special need highlight: adopting a child with anal atresia

April 12, 2014 anorectal malformation, Family Stories, imperforate anus, Urogenital System 0 Comments

Until we decided to pursue a special needs adoption from China I had never heard of anal atresia (more commonly called imperforate anus or anorectal malformation in the US). My first introduction to the term was via the special needs medical checklist from our agency, and I can remember reading through the list with our pediatrician and making notes as she gave me a very brief overview of each one. We indicated that we were open to a wide range of needs, but I really did not think anal atresia would be part of the picture for our future.

Many months later we received THE call from our agency saying they had a referral file for us to review and that this little boy had anal atresia. I, of course, went straight to Google on a quest to learn as much as possible about this special need, but I was already falling in love with the beautiful face looking at me from my computer screen.

Justin 7-1f

After doing as much research online as possible we took the file to our local International Adoption Clinic and went over it with an international adoption doctor. The doctor told us about the condition in general and then told us what he could specifically about our sweet little guy based on the information in the file (which wasn’t a whole lot). We soon found ourselves driving home with more questions than answers, and a big decision on our hands and hearts.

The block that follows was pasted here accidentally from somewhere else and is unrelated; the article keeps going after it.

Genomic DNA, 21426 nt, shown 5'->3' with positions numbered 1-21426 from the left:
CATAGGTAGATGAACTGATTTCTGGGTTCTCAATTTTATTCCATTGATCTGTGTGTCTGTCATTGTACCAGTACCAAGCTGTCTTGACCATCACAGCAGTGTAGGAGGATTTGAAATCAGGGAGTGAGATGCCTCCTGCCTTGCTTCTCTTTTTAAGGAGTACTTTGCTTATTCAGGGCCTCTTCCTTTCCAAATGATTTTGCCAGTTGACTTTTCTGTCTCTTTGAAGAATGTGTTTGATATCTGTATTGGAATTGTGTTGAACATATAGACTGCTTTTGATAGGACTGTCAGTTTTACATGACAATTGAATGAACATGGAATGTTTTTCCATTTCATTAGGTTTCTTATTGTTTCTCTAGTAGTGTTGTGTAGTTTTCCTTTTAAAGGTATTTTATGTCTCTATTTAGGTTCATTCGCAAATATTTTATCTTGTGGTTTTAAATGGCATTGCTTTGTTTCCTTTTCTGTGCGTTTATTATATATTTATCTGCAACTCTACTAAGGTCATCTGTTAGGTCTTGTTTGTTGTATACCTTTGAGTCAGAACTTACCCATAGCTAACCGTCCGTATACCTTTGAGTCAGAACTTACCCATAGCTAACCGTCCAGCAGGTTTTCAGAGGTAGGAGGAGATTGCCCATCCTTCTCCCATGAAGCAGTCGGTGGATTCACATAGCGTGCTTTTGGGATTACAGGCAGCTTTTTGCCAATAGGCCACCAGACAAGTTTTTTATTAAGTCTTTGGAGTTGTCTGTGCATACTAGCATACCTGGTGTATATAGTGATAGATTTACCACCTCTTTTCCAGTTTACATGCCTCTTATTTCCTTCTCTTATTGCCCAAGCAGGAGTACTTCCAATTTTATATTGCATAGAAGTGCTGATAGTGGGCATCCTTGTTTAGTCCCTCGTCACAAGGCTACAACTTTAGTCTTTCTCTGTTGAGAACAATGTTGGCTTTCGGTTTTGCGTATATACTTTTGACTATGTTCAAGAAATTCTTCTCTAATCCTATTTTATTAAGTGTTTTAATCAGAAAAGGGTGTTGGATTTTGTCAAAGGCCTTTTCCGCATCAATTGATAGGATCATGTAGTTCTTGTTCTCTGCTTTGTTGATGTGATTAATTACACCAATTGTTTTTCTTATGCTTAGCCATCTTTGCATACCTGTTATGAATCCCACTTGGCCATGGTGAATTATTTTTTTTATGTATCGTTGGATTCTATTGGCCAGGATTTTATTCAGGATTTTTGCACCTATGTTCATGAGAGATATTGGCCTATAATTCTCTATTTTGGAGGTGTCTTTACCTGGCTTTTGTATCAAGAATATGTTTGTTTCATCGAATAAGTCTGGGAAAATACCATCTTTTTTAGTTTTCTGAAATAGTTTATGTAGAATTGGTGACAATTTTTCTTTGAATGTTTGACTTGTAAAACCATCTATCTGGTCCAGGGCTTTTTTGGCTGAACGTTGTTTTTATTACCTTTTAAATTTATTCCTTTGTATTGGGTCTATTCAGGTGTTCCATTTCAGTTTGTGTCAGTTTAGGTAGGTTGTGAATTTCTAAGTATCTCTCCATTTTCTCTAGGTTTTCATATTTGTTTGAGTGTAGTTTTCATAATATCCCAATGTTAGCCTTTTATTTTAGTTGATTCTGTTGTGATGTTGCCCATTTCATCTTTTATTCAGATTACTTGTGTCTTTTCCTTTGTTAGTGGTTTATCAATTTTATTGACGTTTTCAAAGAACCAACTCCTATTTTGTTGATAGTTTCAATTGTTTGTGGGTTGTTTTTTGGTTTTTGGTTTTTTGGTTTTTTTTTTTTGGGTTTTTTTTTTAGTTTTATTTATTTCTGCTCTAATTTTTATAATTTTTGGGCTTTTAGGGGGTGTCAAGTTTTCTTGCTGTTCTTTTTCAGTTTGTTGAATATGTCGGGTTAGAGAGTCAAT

I will be honest, I was scared. This was all new territory for us in every way and the unknowns were piled up high, but in our hearts we truly felt this was our son. After all, we had put our yes on the table and placed it in God’s hands years ago at the very beginning of our adoption journey, and this was no time to start second guessing, so I called our agency right then and there from the car and told them that we were saying yes!


Today I am so thankful we said yes! Our Justin is the sweetest, most precious boy and he has blessed us beyond words! He has been through so much in his short life, but he is one of the happiest babies you will ever meet. He is undeniably cute and wins over everyone he meets with his heart melting smile. He is an absolute blessing and brings more joy to our family than we ever imagined!


Anal Atresia/Imperforate Anus Overview Source